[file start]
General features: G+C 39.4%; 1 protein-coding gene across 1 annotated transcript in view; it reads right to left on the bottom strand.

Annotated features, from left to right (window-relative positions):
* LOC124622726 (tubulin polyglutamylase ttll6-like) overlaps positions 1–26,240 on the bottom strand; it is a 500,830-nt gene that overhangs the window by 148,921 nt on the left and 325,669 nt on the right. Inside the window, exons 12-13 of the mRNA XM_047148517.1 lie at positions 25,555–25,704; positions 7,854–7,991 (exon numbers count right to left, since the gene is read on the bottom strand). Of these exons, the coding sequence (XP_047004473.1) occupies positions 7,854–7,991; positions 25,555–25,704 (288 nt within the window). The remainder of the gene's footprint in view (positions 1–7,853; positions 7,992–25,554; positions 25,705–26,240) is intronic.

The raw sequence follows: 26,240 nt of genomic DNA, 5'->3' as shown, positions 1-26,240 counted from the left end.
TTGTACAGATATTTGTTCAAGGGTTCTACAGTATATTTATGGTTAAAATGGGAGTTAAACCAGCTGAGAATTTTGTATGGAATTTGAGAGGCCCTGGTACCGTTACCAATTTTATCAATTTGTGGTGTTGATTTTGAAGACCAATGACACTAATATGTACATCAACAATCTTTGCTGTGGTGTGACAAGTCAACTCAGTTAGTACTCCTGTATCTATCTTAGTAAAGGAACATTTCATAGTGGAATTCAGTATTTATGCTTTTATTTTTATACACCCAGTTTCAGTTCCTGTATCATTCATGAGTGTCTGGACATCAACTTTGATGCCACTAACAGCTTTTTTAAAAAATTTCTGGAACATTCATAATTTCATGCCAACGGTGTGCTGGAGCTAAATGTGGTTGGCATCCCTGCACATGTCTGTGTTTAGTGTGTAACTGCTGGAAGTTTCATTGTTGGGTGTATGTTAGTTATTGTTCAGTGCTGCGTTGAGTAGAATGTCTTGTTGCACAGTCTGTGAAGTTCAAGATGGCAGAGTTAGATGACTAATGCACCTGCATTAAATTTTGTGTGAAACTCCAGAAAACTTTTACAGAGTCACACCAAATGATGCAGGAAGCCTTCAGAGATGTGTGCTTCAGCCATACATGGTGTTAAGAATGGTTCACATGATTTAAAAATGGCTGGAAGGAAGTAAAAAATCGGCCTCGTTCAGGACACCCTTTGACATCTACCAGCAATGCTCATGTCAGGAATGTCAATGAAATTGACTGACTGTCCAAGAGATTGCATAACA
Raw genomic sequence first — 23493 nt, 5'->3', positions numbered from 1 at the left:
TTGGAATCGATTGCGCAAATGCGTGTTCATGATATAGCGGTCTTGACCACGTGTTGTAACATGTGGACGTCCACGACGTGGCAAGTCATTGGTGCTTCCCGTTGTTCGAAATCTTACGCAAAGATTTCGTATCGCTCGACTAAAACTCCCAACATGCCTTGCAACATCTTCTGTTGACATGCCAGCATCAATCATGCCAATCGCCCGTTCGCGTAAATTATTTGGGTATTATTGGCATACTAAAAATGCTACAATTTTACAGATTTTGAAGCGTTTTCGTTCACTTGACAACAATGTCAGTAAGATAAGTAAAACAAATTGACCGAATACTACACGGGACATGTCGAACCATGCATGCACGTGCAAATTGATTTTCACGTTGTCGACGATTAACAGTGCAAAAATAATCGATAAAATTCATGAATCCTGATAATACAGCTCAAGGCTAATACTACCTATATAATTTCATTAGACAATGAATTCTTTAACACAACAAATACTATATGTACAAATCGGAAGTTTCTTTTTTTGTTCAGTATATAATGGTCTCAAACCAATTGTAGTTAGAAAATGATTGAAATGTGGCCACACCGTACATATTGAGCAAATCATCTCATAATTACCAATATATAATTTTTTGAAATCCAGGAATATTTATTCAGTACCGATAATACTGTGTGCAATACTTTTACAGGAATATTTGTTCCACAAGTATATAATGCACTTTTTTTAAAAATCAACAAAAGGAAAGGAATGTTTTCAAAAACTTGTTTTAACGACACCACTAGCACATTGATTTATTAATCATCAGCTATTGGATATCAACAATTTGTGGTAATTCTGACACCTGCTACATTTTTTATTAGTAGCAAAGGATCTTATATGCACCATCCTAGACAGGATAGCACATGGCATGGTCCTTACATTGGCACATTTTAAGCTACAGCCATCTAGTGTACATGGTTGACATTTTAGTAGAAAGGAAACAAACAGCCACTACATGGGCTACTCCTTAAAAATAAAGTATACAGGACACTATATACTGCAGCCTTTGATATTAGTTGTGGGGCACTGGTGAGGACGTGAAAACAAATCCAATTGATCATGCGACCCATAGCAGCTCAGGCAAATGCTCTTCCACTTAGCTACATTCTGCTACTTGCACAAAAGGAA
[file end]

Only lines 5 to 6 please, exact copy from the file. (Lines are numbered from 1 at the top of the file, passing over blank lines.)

TTGTACAGATATTTGTTCAAGGGTTCTACAGTATATTTATGGTTAAAATGGGAGTTAAACCAGCTGAGAATTTTGTATGGAATTTGAGAGGCCCTGGTACCGTTACCAATTTTATCAATTTGTGGTGTTGATTTTGAAGACCAATGACACTAATATGTACATCAACAATCTTTGCTGTGGTGTGACAAGTCAACTCAGTTAGTACTCCTGTATCTATCTTAGTAAAGGAACATTTCATAGTGGAATTCAGTATTTATGCTTTTATTTTTATACACCCAGTTTCAGTTCCTGTATCATTCATGAGTGTCTGGACATCAACTTTGATGCCACTAACAGCTTTTTTAAAAAATTTCTGGAACATTCATAATTTCATGCCAACGGTGTGCTGGAGCTAAATGTGGTTGGCATCCCTGCACATGTCTGTGTTTAGTGTGTAACTGCTGGAAGTTTCATTGTTGGGTGTATGTTAGTTATTGTTCAGTGCTGCGTTGAGTAGAATGTCTTGTTGCACAGTCTGTGAAGTTCAAGATGGCAGAGTTAGATGACTAATGCACCTGCATTAAATTTTGTGTGAAACTCCAGAAAACTTTTACAGAGTCACACCAAATGATGCAGGAAGCCTTCAGAGATGTGTGCTTCAGCCATACATGGTGTTAAGAATGGTTCACATGATTTAAAAATGGCTGGAAGGAAGTAAAAAATCGGCCTCGTTCAGGACACCCTTTGACATCTACCAGCAATGCTCATGTCAGGAATGTCAATGAAATTGACTGACTGTCCAAGAGATTGCATAACA
Raw genomic sequence first — 23493 nt, 5'->3', positions numbered from 1 at the left: